The style of Cabernet Sauvignon is strongly influenced by the ripeness of the grapes at harvest. When more on the unripe side, the grapes are high in pyrazines and will exhibit pronounced green bell peppers and vegetal flavours. When harvested overripe the wines can taste jammy and may have aromas of stewed blackcurrants. Some winemakers choose to harvest their grapes at different ripeness levels in order to incorporate these different elements and potentially add some layer of complexity to the wine. When Cabernet Sauvignon is young, the wines typically exhibit strong fruit flavours of black cherries and plum. The aroma of blackcurrants is one of the most distinctive and characteristic element of Cabernet Sauvignon that is present in virtually every style of the wine across the globe. Styles from various regions and producers may also have aromas of eucalyptus, mint and tobacco. As the wines age they can sometimes develop aromas associated with cedar, cigar boxes and pencil shavings. In general New World examples have more pronounced fruity notes while Old World wines can be more austere with heightened earthy notes.

Alternative Names: Bidure, Bouche, Bordo, Bouchet, Burdeos Tinto, Lafite, Vidure

Merlot

Merlot is a dark blue-coloured wine grape variety, that is used as both a blending grape and for varietal wines. The name Merlot is thought to be a diminutive of merle, the French name for the blackbird, probably a reference to the colour of the grape. Its softness and "fleshiness", combined with its earlier ripening, makes Merlot a popular grape for blending with the sterner, later-ripening Cabernet Sauvignon, which tends to be higher in tannin.

Along with Cabernet Sauvignon, Cabernet Franc, Shiraz Cabernet, Malbec and Petit Verdot, Merlot is one of the primary grapes used in Bordeaux wine, and it is the most widely planted grape in the Bordeaux wine regions. Merlot is also one of the most popular red wine varietals in many markets. This flexibility has helped to make it one of the world's most planted grape varieties. As of 2004, Merlot was estimated to be the third most grown variety at 260,000 hectares (640,000 acres) globally. The area planted to Merlot has continued to increase, with 266,000 hectares (660,000 acres) in 2015.

While Merlot is made across the globe, there tend to be two main styles. The "International style" favoured by many New World wine regions tends to emphasise late harvesting to gain physiological ripeness and produce inky, purple coloured wines that are full in body with high alcohol and lush, velvety tannins with intense, plum and blackberry fruit. While this international style is practiced by many Bordeaux wine producers, the traditional "Bordeaux style" of Merlot involves harvesting Merlot earlier to maintain acidity and producing more medium-bodied wines with moderate alcohol levels that have fresh, red fruit flavours (raspberries, strawberries) and potentially leafy, vegetal notes.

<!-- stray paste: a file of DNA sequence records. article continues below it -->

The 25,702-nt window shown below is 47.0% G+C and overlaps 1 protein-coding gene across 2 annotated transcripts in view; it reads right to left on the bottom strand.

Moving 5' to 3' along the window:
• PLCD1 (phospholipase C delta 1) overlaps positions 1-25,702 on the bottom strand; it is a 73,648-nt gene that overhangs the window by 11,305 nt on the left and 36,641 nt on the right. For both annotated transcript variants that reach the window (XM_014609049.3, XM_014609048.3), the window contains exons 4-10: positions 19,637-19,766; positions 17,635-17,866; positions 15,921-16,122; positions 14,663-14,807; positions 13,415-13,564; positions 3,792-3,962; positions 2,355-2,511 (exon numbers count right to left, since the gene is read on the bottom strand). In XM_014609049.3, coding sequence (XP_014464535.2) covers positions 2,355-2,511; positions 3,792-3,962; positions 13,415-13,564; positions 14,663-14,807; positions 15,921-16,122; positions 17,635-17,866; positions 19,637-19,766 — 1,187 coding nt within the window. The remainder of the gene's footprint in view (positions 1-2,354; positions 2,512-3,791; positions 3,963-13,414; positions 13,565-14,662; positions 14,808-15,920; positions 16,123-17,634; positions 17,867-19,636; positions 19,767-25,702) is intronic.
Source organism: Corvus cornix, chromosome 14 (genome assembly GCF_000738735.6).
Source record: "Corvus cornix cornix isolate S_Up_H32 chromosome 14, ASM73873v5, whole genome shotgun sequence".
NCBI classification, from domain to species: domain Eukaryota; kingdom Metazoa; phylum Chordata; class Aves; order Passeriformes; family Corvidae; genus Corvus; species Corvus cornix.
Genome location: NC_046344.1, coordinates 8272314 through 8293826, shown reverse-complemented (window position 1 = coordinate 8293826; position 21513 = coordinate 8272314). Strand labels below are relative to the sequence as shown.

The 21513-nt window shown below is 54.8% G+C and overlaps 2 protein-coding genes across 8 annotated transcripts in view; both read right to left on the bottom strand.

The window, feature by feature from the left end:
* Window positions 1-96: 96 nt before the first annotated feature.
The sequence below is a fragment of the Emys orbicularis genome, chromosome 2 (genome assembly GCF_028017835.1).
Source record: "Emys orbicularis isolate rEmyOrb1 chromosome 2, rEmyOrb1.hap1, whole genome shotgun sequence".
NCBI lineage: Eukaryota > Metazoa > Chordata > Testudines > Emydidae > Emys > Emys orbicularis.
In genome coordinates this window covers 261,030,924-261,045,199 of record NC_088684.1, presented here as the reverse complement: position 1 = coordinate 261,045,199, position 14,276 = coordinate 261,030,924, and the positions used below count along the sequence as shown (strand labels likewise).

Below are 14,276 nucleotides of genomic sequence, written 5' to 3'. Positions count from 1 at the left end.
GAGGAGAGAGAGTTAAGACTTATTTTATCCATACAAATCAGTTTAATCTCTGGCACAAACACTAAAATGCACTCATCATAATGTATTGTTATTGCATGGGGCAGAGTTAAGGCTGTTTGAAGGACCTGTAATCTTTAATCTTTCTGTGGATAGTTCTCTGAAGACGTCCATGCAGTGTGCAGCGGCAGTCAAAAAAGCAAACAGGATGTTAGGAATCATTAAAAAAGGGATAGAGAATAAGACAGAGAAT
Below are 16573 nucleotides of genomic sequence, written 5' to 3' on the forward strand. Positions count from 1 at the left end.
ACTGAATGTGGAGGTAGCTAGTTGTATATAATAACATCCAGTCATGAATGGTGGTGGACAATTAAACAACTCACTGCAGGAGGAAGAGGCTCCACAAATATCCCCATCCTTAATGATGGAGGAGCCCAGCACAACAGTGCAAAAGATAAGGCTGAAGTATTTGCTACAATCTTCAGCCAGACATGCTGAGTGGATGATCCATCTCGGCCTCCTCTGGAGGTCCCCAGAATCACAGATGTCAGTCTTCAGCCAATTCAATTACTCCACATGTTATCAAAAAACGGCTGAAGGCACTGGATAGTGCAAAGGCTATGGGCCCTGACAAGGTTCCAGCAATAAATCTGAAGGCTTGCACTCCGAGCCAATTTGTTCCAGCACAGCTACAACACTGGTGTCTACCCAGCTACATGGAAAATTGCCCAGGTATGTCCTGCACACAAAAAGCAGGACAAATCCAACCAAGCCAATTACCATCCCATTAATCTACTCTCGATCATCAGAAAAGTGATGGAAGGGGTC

As a varietal wine, Merlot can make soft, velvety wines with plum flavours. While Merlot wines tend to mature faster than Cabernet Sauvignon, some examples can continue to develop in the bottle for decades. There are three main styles of Merlot - a soft, fruity, smooth wine with very little tannins; a fruity wine with more tannic structure; and, finally, a brawny, highly tannic style made in the profile of Cabernet Sauvignon. Some of the fruit notes commonly associated with Merlot include cassis, black and red cherries, blackberry, blueberry, boysenberry, mulberry, olallieberry and plum. Vegetable and earthy notes include black and green olives, cola nut, bell pepper, fennel, humus, leather, mushrooms, rhubarb and tobacco. Floral and herbal notes commonly associated with Merlot include green and black tea, eucalyptus, laurel, mint, oregano, pine, rosemary, sage, sarsaparilla and thyme. When Merlot has spent significant time in oak, the wine may show notes of caramel, chocolate, coconut, coffee bean, dill weed, mocha, molasses, smoke, vanilla and walnut.